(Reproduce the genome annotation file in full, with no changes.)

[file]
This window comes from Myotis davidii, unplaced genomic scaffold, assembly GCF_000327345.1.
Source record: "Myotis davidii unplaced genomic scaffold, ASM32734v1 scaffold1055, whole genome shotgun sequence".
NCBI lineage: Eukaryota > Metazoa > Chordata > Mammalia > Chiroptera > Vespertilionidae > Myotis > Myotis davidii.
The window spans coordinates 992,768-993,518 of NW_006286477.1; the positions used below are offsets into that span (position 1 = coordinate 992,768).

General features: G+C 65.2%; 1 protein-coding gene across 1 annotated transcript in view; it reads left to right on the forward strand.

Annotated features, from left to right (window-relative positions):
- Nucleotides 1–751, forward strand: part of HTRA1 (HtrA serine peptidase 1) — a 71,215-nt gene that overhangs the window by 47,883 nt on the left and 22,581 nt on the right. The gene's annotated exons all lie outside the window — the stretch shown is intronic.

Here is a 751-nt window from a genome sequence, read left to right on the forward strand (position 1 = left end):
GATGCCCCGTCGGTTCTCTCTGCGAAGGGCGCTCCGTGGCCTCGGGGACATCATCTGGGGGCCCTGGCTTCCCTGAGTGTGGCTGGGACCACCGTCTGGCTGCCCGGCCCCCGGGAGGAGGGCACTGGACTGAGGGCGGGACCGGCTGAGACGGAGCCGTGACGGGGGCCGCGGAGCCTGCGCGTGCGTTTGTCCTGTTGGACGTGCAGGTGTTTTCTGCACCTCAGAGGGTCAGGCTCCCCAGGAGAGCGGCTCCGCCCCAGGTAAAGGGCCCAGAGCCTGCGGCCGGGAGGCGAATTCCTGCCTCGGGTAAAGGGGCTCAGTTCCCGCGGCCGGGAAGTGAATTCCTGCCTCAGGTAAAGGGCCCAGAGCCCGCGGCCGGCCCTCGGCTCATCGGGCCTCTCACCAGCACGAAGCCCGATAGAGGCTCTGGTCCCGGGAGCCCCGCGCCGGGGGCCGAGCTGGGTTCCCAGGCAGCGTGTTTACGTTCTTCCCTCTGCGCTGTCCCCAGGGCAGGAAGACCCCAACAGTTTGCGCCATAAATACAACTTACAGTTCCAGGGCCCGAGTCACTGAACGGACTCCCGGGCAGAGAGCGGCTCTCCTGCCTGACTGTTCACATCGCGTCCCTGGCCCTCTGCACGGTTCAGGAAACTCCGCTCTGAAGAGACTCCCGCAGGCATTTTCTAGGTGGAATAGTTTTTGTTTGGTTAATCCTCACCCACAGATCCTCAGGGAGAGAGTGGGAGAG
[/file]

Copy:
This window comes from Myotis davidii, unplaced genomic scaffold, assembly GCF_000327345.1.
Source record: "Myotis davidii unplaced genomic scaffold, ASM32734v1 scaffold1055, whole genome shotgun sequence".
NCBI lineage: Eukaryota > Metazoa > Chordata > Mammalia > Chiroptera > Vespertilionidae > Myotis > Myotis davidii.
The window spans coordinates 992,768-993,518 of NW_006286477.1; the positions used below are offsets into that span (position 1 = coordinate 992,768).

General features: G+C 65.2%; 1 protein-coding gene across 1 annotated transcript in view; it reads left to right on the forward strand.

Annotated features, from left to right (window-relative positions):
- Nucleotides 1–751, forward strand: part of HTRA1 (HtrA serine peptidase 1) — a 71,215-nt gene that overhangs the window by 47,883 nt on the left and 22,581 nt on the right. The gene's annotated exons all lie outside the window — the stretch shown is intronic.

Here is a 751-nt window from a genome sequence, read left to right on the forward strand (position 1 = left end):
GATGCCCCGTCGGTTCTCTCTGCGAAGGGCGCTCCGTGGCCTCGGGGACATCATCTGGGGGCCCTGGCTTCCCTGAGTGTGGCTGGGACCACCGTCTGGCTGCCCGGCCCCCGGGAGGAGGGCACTGGACTGAGGGCGGGACCGGCTGAGACGGAGCCGTGACGGGGGCCGCGGAGCCTGCGCGTGCGTTTGTCCTGTTGGACGTGCAGGTGTTTTCTGCACCTCAGAGGGTCAGGCTCCCCAGGAGAGCGGCTCCGCCCCAGGTAAAGGGCCCAGAGCCTGCGGCCGGGAGGCGAATTCCTGCCTCGGGTAAAGGGGCTCAGTTCCCGCGGCCGGGAAGTGAATTCCTGCCTCAGGTAAAGGGCCCAGAGCCCGCGGCCGGCCCTCGGCTCATCGGGCCTCTCACCAGCACGAAGCCCGATAGAGGCTCTGGTCCCGGGAGCCCCGCGCCGGGGGCCGAGCTGGGTTCCCAGGCAGCGTGTTTACGTTCTTCCCTCTGCGCTGTCCCCAGGGCAGGAAGACCCCAACAGTTTGCGCCATAAATACAACTTACAGTTCCAGGGCCCGAGTCACTGAACGGACTCCCGGGCAGAGAGCGGCTCTCCTGCCTGACTGTTCACATCGCGTCCCTGGCCCTCTGCACGGTTCAGGAAACTCCGCTCTGAAGAGACTCCCGCAGGCATTTTCTAGGTGGAATAGTTTTTGTTTGGTTAATCCTCACCCACAGATCCTCAGGGAGAGAGTGGGAGAG